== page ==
Karina Dracott - Program Coordinator and Research Assistant

Karina started as a research assistant with the Marine Mammal Research Program in 2017. Her current role is coordinating the North Coast Cetacean Research Initiative in Prince Rupert. She was born in Portland, Oregon where she grew up exploring the wild Pacific coast. She completed a BA in Geography at the University of Victoria and has studied and conducted research abroad in Sweden, Iceland, Svalbard, Uruguay and South Africa. She holds a Masters in Resource Management in Coastal and Marine Management  from the University of Akureyrei, Iceland. Her research interests involve contributing to science-based decision making in marine conservation.

Brittany Visona - Research Biologist

Brittany joined the Marine Mammal Research Program in 2017 as a research assistant and the coordinator of the Wild Killer Whale Adoption Program, before moving into her current role as a research biologist. Her responsibilities involve aiding in drone-based field research on killer whales and humpback whales, and analyzing aerial-photogrammetry images taken from the field. She holds an MSc in Marine and Fisheries Ecology from the University of Aberdeen, Scotland where she studied how the schooling behaviour of fish affect marine mammal abundance and distribution. Brittany previously worked as a cetacean field assistant in Scotland and Italy, a naturalist on whale watching vessels in the Salish Sea and a fisheries observer in Scotland and Canada.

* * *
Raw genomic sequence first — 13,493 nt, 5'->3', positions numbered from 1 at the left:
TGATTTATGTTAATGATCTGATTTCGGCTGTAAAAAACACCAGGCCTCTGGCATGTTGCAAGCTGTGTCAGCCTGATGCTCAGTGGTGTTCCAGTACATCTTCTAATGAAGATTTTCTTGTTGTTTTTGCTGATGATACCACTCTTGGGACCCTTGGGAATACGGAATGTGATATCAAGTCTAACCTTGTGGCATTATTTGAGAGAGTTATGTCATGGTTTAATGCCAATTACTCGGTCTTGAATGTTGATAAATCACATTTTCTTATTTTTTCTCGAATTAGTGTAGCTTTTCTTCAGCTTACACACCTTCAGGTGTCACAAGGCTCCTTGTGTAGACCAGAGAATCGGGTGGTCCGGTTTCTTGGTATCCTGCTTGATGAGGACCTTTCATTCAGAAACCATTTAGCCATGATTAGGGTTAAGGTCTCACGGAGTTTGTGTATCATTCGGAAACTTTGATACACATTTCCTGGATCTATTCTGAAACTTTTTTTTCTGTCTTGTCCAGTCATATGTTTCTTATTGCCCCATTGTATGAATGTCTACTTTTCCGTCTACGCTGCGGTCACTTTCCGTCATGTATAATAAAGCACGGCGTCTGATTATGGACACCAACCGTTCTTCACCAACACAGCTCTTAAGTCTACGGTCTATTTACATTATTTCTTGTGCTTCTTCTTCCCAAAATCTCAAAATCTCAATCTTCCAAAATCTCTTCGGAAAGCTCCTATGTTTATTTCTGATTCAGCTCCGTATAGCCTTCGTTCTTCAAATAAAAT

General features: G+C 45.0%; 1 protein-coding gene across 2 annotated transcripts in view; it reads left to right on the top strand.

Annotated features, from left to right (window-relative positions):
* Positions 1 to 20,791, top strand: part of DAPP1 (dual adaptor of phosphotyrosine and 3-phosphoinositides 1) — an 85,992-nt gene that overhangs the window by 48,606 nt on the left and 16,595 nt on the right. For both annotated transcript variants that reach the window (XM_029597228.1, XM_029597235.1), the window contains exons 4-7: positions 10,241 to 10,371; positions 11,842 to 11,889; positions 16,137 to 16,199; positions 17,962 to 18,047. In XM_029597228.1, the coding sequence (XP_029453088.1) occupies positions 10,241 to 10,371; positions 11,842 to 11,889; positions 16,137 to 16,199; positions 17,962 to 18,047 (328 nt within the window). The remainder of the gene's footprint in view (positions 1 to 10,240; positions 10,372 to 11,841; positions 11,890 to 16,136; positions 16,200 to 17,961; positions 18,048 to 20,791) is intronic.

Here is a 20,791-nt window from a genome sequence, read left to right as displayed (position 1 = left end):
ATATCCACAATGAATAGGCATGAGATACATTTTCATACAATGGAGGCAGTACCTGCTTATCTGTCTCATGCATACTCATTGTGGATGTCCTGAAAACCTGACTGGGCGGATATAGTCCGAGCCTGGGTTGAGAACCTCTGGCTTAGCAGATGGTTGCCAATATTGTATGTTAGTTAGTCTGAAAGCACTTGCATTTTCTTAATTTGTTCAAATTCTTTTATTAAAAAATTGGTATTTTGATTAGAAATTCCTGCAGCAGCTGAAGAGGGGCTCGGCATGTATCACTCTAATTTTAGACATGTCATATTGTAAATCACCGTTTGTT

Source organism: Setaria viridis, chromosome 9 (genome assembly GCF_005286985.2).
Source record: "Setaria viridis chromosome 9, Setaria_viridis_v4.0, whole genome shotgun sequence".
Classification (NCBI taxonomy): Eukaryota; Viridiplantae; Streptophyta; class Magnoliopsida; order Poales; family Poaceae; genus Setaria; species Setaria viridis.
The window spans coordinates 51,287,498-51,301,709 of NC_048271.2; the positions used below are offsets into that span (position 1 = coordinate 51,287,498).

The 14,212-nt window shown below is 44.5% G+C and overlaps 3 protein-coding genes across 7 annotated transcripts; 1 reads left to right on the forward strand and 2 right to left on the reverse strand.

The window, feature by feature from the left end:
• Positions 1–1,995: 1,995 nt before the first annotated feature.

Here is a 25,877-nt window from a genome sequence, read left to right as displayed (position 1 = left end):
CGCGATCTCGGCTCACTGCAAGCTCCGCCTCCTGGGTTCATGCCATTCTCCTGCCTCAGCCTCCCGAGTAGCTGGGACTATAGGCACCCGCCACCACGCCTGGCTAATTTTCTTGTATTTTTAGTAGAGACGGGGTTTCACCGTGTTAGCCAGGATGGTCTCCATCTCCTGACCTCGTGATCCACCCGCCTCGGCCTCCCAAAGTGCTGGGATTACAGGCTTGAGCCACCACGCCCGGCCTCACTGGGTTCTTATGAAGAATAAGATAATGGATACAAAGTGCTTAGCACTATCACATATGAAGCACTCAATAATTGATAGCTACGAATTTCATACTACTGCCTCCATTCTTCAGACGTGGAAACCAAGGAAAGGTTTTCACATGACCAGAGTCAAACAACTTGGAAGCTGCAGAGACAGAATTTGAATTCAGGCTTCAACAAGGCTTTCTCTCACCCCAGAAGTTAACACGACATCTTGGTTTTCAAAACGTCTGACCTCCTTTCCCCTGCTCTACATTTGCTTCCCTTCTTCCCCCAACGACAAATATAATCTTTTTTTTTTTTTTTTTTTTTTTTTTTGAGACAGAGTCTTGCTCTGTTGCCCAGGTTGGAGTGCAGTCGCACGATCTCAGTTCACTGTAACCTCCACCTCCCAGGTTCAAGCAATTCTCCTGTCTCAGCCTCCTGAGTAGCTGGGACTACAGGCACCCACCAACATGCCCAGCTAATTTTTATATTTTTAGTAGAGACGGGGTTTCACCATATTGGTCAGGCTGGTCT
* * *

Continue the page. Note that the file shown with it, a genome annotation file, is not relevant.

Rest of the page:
Alannah Biega - Program Coordinator and Research Assistant

Alannah joined the Marine Mammal Research Program in 2018 as a research assistant and the coordinator of the Wild Killer Whale Adoption Program. Her responsibilities include assisting with ongoing research projects and helping with BC Cetacean Sightings Network data acquisition and management. Alannah is a graduate of Simon Fraser University, where she pursued a Masters of Science exploring the role that zoos and aquaria play in species conservation. Prior to her work with the Marine Mammal Research team, Alannah worked at Ocean Wise with The Great Canadian Shoreline Cleanup, where she used her background in data analysis and public engagement to inspire citizens to make a positive difference in their communities by leading a cleanup at their local shoreline.

Dylan Smyth - Research Assistant 

Dylan joined the Marine Mammal Research Program in the summer of 2018 as a Research Assistant. After graduating with a Bachelor of Science in Biology from the University of Alberta, Dylan spent four years working on various projects monitoring the overall health of wild juvenile Pacific salmon migrations and corresponding oceanographic conditions throughout Johnstone Strait. Between field seasons, he worked at “Orcalab”, a land-based whale research station that monitors killer whale and humpback populations 24-hours a day through an acoustic and live-video network. He now operates the lab's research vessel for the drone-based field research, as well as assists with photogrammetry data analyses and BC Cetacean Sightings Network data management.